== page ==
The PIAAC study looked at competency in problem solving in technology-rich environments (PSTRE). We call this ‘computer skills’.
The following results summarise what is shown in the graph below, explaining the number of people who achieved each level of competency:
- 25 per cent (4.2 million) were not able to be classified for competency in PSTRE. This was because they opted for completing their assessments on paper rather than using a computer.
- 13 per cent (2.2 million) are below Level 1 – a very low level of computer skills
- 31 per cent (5.3 million) are at Level 1
- 25 per cent (4.1 million) are at Level 2
- 3.2 per cent (540,000) are at Level 3 – the highest level of PSTRE.
Source: Programme for the International Assessment of Adult Competencies (PIAAC)
What does PIAAC mean by problem solving in technology-rich environments?
PSTRE is defined as the ability to use digital technology, communication tools and networks to acquire and evaluate information, communicate with others and perform practical tasks – computer skills.
The assessment focuses on the abilities to solve problems for personal, work and civic purposes by setting up appropriate goals and plans, and accessing and making use of information through computers and computer networks.
What do the skill levels mean?
The levels increase in complexity and difficulty, so a Level 1 is very low, while a Level 3 is high. The following is a summary of the skill levels as explained in the PIAAC study.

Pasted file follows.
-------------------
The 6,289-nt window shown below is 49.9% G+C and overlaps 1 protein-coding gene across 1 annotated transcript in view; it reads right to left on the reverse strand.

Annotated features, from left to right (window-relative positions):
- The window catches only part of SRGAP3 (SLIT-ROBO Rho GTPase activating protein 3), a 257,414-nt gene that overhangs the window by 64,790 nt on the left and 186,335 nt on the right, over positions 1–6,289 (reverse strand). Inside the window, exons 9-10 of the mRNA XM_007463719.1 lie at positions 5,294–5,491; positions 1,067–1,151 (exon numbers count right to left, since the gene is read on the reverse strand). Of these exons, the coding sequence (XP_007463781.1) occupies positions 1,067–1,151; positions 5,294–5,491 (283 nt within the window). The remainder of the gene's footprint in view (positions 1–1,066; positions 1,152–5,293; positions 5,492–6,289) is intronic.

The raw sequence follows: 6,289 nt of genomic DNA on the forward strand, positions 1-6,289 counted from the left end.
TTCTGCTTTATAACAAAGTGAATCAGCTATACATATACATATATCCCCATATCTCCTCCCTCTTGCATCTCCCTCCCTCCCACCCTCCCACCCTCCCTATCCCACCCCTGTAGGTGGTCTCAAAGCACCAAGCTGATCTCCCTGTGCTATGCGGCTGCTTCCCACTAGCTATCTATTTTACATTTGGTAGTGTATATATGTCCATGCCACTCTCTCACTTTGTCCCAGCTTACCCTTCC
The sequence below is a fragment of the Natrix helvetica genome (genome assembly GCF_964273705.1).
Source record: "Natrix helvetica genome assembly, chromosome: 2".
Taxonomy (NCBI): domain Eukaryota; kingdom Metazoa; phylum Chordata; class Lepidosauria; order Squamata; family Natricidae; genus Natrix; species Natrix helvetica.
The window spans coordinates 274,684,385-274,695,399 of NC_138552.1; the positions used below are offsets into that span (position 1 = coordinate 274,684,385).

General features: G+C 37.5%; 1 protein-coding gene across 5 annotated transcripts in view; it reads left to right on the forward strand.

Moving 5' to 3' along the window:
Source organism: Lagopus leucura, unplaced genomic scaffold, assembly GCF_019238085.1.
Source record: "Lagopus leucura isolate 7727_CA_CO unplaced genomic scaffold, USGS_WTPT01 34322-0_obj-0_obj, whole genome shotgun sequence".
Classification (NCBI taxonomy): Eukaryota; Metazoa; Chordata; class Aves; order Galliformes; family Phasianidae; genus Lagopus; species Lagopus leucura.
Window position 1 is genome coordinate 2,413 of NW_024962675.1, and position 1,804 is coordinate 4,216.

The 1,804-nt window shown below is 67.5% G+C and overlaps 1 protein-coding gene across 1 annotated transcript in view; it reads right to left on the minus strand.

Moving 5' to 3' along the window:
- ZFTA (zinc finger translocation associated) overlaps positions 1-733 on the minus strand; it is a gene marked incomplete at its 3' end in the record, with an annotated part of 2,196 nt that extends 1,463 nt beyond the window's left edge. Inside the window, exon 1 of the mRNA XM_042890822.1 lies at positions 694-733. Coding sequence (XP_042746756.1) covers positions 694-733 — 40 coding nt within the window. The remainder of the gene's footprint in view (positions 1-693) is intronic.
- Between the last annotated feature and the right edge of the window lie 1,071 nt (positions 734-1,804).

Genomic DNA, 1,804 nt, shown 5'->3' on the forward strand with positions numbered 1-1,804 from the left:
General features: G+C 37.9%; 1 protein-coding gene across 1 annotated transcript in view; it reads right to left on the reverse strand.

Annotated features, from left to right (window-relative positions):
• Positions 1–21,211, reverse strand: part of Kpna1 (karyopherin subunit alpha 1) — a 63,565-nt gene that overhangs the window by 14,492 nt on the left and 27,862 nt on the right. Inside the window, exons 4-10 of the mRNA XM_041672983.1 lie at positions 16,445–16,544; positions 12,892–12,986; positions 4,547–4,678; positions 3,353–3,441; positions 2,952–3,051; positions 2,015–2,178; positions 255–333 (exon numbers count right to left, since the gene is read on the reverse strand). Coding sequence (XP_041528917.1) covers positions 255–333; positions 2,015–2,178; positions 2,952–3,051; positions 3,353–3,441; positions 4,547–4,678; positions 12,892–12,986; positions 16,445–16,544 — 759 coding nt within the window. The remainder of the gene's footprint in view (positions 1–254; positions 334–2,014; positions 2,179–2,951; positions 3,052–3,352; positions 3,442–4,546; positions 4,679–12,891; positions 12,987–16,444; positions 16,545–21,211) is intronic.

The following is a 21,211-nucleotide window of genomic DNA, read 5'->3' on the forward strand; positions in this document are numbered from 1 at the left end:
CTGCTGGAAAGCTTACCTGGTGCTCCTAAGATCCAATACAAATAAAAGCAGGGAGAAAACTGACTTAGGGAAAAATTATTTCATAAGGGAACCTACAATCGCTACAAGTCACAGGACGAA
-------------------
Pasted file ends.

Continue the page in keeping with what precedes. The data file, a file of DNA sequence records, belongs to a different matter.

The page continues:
At this level, tasks typically require the use of widely available and familiar technology applications, such as email software or web browsers. There is little or no navigation required to access the information or commands required to solve the problem.
At this level, tasks typically require the use of both generic and more specific technology applications. For instance, the person may have to make use of a novel online form. Some navigation across pages and applications is required to solve the problem. The use of tools (e.g. a sort function) can facilitate the resolution of the problem.
At this level, tasks typically require the use of both generic and more specific technology applications. Some navigation across pages and applications is required to solve the problem. The use of tools (e.g., a sort function) is required to make progress toward the solution. The task may involve multiple steps and operators.